18. #18
    Boolit Grand Master


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    There is no disagreement.

    What I said was "fit is not always "king".......". I also said; "My testing has revealed that a bullet over .003 of groove diameter will give less accuracy and probably some leading if the lube isn't correct." Thus bullets sized ..432 for use in .429 to .430 groove barrels is well within what I do.....no disagreement there. As I also said I have shot thousands of .429 and .430 sized cast with a proper lube in numerous Ruger, Colt, S&W and other make 44 SPL and Magnum revolvers w/o any leading simply by using a proper lube. A perfect fit is not a guarantee of no leading. A proper lube is more beneficial. All lubes are not beneficial in all applications.

    I also sometimes had leading with Carnauba Red lube and other harder lubes requiring a lubrasizer heater with numerous revolver bullets, even when used in Contender and rifle barrels. With BAC and NRA 50/50 lube I didn't get any leading, all other things being equal. "When a proper lube was used there was no leading" so perhaps if BAC or a softer NRA 50/50 lube was substituted for the Carnauba Red on the .430 bullets there may not have been any leading(?)......

    Yes, I have recovered fired numerous fired conventional lubed cast bullets and they all have measured .003 - .005+ under groove diameter. Lars and goodsteel also conducted an extensive test (built a special bullet trap to catch the bullets undamaged) recovering numerous fired conventional lube cast bullets from low to high velocity (2900+ fps) and found all recovered bullets were under groove diameter. Others have indeed reported the same on this and other forums.

    I believe the use of a proper lube has more to do with a cast bullet not leading in a revolver than does fitting the bullet to exactly fit the cylinder throats as long as the bullet is of groove diameter or not over .003 in diameter over groove. Now that is not saying any bullet over .003 is going to necessarily lead either but I've found sometimes they do, especially the TL styl;e of bullets. What suffers most if the cast bullets are over .003 over groove diameter is most often accuracy.

    I've also found with revolver throats more than .003 over groove diameter a really hard cast bullet .001 over groove diameter shoots more accurately than one sized to the throats. I found that especially the case with Colt and S&W M1917 revolvers in 45 ACP. Many I pin gauged had throats of .454 - .455 with groove diameter barrels of .451 - .452. Bullets cast of linotype or #2 alloy and sized .452 were most often the most accurate. Cast bullets of any alloy sized .454 and as cast at .455+ were the least accurate. Tests were done in a Ransom Rest at 50 yards. The same was found in 44 SPL/Magnums with throats larger than .432. Accuracy was best with a bullet not over .003 than groove diameter. Leading was eliminated by using a softer proper lube.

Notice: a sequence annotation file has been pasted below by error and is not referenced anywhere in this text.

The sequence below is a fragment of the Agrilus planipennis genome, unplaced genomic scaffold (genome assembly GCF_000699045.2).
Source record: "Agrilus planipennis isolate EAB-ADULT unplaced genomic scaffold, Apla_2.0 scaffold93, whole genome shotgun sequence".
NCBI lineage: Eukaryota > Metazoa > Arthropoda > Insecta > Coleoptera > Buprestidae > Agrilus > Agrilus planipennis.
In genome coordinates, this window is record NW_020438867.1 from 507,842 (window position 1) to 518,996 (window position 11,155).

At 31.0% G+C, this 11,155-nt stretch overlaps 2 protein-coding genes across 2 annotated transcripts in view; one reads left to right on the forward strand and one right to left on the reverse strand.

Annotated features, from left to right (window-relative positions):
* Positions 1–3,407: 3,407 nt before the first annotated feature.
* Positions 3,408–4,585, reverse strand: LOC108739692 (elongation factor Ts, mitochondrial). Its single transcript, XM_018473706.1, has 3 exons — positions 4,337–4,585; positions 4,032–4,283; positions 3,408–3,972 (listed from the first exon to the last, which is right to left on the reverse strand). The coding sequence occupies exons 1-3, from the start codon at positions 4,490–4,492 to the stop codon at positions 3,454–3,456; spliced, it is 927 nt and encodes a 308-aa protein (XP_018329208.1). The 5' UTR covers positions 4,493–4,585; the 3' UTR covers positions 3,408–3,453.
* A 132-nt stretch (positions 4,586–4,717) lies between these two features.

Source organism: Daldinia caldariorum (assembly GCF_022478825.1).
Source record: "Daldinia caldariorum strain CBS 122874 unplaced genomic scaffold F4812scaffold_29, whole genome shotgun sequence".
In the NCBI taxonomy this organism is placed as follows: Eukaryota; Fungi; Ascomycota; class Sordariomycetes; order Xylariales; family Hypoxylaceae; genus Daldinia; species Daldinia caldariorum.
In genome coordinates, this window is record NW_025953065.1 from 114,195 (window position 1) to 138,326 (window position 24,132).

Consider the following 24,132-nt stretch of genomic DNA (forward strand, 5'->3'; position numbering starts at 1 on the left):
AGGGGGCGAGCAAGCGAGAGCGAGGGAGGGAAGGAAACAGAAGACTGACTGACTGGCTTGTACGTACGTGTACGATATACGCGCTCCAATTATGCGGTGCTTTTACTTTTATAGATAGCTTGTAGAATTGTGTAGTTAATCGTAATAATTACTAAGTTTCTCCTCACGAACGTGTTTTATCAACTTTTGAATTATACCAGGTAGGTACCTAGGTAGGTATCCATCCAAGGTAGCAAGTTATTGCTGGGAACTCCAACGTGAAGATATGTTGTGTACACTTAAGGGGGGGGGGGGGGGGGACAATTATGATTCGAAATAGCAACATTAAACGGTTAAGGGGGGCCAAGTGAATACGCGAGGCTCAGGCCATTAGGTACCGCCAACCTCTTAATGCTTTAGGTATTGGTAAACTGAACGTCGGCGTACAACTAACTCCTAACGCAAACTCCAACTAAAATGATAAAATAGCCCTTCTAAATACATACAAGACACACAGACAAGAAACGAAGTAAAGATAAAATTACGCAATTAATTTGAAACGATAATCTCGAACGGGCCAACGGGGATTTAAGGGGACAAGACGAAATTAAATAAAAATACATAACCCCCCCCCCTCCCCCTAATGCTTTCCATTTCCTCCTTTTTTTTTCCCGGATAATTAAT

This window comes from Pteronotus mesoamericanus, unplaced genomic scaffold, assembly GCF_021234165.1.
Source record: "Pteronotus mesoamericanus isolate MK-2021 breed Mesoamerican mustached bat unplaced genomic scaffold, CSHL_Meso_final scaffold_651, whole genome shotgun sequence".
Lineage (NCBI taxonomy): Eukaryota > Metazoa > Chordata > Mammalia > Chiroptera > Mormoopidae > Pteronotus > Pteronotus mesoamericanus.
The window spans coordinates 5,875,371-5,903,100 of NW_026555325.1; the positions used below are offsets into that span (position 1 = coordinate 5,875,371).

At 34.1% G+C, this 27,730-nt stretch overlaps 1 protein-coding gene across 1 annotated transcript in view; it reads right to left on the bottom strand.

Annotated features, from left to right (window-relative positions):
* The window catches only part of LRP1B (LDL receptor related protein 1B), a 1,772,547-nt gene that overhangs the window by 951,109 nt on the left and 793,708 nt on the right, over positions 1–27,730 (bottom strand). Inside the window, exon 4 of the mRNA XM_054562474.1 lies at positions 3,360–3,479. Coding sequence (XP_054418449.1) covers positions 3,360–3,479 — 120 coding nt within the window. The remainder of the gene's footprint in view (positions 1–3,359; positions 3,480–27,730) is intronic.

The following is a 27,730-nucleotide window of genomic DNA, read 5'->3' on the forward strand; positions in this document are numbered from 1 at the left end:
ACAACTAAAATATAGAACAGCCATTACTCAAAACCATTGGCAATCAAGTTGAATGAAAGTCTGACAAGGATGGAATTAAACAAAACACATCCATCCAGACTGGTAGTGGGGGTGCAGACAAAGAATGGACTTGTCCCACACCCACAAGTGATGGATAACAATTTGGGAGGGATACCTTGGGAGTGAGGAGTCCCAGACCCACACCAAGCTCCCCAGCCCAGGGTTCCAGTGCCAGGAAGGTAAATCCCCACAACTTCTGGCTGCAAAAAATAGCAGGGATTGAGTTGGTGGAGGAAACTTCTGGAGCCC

Again, I did not state an absolute.....I said....."fit" is not always "king" and stated my case. I never said fit doesn't matter or that it isn't necessary. I do maintain that simply to fit the bullet to the cylinder throat is no guarantee of not leading nor is it a guarantee of accuracy. The variable is the throat diameter to barrel groove diameter relationship.

    And please, those that successfully use Carnauba Red don't get a wedgie because I do use that lube also for other purposes. It is a good lube when it works as are all lubes. Just that sometimes they don't work in all applications.
    Last edited by Larry Gibson; 03-16-2019 at 03:57 PM.
    Larry Gibson

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  19. #19
    Boolit Grand Master

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    I have found that what works best is a boolit from .001" to .002" greater than groove diameter, and cylinder throats from .0005" to .001" greater than boolit diameter. This is not caliber specific, it works for any centerfire revolver.

    In keeping within this mathematical "guide" I have found that an alloy soft enough to scratch with a thumbnail, and soft lube, will take to Ruger rifling like a duck to water. You just can't go wrong with this combo. I use it and haven't cleaned a revolver barrel in years!
    Got a .22 .30 .32 .357 .38 .40 .41 .44 .45 .480 or .500 S&W cylinder that needs throat reaming? 9mm, 10mm/40S&W, 45 ACP pistol barrel that won't "plunk" your handloads? Shoot me a PM! Also on Facebook: https://www.facebook.com/Cylinderhone-756429174391912/

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Abbreviations used in Reloading

BP Bronze Point IMR Improved Military Rifle PTD Pointed
BR Bench Rest M Magnum RN Round Nose
BT Boat Tail PL Power-Lokt SP Soft Point
C Compressed Charge PR Primer SPCL Soft Point "Core-Lokt"
HP Hollow Point PSPCL Pointed Soft Point "Core Lokt" C.O.L. Cartridge Overall Length
PSP Pointed Soft Point Spz Spitzer Point SBT Spitzer Boat Tail
LRN Lead Round Nose LWC Lead Wad Cutter LSWC Lead Semi Wad Cutter
GC Gas Check